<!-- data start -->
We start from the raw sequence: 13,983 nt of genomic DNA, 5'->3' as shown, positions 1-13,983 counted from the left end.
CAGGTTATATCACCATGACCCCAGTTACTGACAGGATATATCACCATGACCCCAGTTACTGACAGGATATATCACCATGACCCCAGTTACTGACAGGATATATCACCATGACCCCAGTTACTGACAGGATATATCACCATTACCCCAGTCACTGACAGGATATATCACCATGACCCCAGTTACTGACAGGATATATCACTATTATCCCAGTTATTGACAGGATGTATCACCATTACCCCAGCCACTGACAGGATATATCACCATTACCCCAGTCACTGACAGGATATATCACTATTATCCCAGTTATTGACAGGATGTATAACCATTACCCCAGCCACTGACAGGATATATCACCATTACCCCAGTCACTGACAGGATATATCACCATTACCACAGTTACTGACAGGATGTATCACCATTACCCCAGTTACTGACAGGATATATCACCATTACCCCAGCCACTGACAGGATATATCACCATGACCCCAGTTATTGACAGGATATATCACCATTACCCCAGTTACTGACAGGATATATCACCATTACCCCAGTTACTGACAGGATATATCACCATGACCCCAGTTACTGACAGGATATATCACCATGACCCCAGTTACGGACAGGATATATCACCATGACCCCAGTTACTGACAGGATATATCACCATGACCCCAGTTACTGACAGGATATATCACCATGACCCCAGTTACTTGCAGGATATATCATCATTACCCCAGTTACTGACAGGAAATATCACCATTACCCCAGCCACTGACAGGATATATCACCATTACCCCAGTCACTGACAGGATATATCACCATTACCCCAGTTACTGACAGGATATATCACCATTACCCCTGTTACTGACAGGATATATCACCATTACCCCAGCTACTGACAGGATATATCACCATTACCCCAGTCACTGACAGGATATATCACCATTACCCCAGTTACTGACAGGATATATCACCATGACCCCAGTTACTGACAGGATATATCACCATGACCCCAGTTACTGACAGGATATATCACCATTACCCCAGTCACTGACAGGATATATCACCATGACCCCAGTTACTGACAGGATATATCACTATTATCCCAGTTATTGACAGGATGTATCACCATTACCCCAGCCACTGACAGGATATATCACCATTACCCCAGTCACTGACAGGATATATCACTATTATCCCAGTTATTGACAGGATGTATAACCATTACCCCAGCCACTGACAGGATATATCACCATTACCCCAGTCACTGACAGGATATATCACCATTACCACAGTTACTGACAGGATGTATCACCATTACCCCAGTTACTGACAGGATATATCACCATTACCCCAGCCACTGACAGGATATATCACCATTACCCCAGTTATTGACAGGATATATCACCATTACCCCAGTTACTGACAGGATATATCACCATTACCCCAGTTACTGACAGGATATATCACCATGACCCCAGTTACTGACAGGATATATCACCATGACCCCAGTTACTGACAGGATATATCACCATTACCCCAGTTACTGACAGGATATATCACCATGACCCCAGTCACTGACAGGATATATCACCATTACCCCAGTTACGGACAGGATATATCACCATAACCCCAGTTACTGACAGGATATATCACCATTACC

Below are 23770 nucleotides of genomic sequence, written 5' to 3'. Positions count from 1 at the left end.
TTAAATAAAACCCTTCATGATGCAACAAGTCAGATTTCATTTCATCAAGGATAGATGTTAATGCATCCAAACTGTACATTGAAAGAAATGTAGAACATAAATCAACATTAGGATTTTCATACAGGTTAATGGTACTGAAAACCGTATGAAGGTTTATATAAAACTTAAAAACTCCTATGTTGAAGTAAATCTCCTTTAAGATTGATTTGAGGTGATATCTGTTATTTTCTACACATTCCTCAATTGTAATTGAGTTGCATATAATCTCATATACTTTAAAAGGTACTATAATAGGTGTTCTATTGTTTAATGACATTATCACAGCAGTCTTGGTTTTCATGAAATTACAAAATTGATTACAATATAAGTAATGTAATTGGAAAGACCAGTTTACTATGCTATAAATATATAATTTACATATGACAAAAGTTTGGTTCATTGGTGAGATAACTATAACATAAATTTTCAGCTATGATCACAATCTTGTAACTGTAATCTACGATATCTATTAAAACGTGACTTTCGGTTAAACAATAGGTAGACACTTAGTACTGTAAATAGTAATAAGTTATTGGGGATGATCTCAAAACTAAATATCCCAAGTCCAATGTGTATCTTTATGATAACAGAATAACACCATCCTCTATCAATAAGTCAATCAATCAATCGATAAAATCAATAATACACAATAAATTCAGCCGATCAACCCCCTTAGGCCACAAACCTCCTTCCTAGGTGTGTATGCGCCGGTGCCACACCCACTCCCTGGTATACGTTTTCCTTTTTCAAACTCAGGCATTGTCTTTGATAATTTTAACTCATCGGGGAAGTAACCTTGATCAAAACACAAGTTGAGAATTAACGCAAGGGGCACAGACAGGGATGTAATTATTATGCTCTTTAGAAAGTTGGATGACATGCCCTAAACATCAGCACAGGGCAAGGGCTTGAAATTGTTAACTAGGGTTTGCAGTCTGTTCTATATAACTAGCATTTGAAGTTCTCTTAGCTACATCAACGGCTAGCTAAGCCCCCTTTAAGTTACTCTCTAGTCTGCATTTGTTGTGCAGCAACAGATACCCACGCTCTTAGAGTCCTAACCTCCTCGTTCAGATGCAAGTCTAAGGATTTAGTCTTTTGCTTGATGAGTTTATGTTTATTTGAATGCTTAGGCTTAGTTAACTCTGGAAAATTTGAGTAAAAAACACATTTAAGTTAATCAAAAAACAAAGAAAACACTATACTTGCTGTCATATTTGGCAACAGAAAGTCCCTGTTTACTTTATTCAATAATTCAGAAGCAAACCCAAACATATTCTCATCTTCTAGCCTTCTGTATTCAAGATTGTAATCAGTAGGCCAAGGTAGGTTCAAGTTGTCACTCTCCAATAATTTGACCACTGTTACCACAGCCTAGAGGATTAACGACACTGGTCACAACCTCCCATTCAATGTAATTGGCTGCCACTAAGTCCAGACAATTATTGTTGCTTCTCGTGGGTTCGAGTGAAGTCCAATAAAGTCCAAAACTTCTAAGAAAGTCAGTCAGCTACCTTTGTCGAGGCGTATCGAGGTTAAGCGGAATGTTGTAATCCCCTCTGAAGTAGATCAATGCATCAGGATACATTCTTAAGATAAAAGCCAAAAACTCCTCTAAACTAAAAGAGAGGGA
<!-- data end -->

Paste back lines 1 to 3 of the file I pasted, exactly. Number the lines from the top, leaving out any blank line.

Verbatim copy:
We start from the raw sequence: 13,983 nt of genomic DNA, 5'->3' as shown, positions 1-13,983 counted from the left end.
CAGGTTATATCACCATGACCCCAGTTACTGACAGGATATATCACCATGACCCCAGTTACTGACAGGATATATCACCATGACCCCAGTTACTGACAGGATATATCACCATGACCCCAGTTACTGACAGGATATATCACCATTACCCCAGTCACTGACAGGATATATCACCATGACCCCAGTTACTGACAGGATATATCACTATTATCCCAGTTATTGACAGGATGTATCACCATTACCCCAGCCACTGACAGGATATATCACCATTACCCCAGTCACTGACAGGATATATCACTATTATCCCAGTTATTGACAGGATGTATAACCATTACCCCAGCCACTGACAGGATATATCACCATTACCCCAGTCACTGACAGGATATATCACCATTACCACAGTTACTGACAGGATGTATCACCATTACCCCAGTTACTGACAGGATATATCACCATTACCCCAGCCACTGACAGGATATATCACCATGACCCCAGTTATTGACAGGATATATCACCATTACCCCAGTTACTGACAGGATATATCACCATTACCCCAGTTACTGACAGGATATATCACCATGACCCCAGTTACTGACAGGATATATCACCATGACCCCAGTTACGGACAGGATATATCACCATGACCCCAGTTACTGACAGGATATATCACCATGACCCCAGTTACTGACAGGATATATCACCATGACCCCAGTTACTTGCAGGATATATCATCATTACCCCAGTTACTGACAGGAAATATCACCATTACCCCAGCCACTGACAGGATATATCACCATTACCCCAGTCACTGACAGGATATATCACCATTACCCCAGTTACTGACAGGATATATCACCATTACCCCTGTTACTGACAGGATATATCACCATTACCCCAGCTACTGACAGGATATATCACCATTACCCCAGTCACTGACAGGATATATCACCATTACCCCAGTTACTGACAGGATATATCACCATGACCCCAGTTACTGACAGGATATATCACCATGACCCCAGTTACTGACAGGATATATCACCATTACCCCAGTCACTGACAGGATATATCACCATGACCCCAGTTACTGACAGGATATATCACTATTATCCCAGTTATTGACAGGATGTATCACCATTACCCCAGCCACTGACAGGATATATCACCATTACCCCAGTCACTGACAGGATATATCACTATTATCCCAGTTATTGACAGGATGTATAACCATTACCCCAGCCACTGACAGGATATATCACCATTACCCCAGTCACTGACAGGATATATCACCATTACCACAGTTACTGACAGGATGTATCACCATTACCCCAGTTACTGACAGGATATATCACCATTACCCCAGCCACTGACAGGATATATCACCATTACCCCAGTTATTGACAGGATATATCACCATTACCCCAGTTACTGACAGGATATATCACCATTACCCCAGTTACTGACAGGATATATCACCATGACCCCAGTTACTGACAGGATATATCACCATGACCCCAGTTACTGACAGGATATATCACCATTACCCCAGTTACTGACAGGATATATCACCATGACCCCAGTCACTGACAGGATATATCACCATTACCCCAGTTACGGACAGGATATATCACCATAACCCCAGTTACTGACAGGATATATCACCATTACC

Below are 23770 nucleotides of genomic sequence, written 5' to 3'. Positions count from 1 at the left end.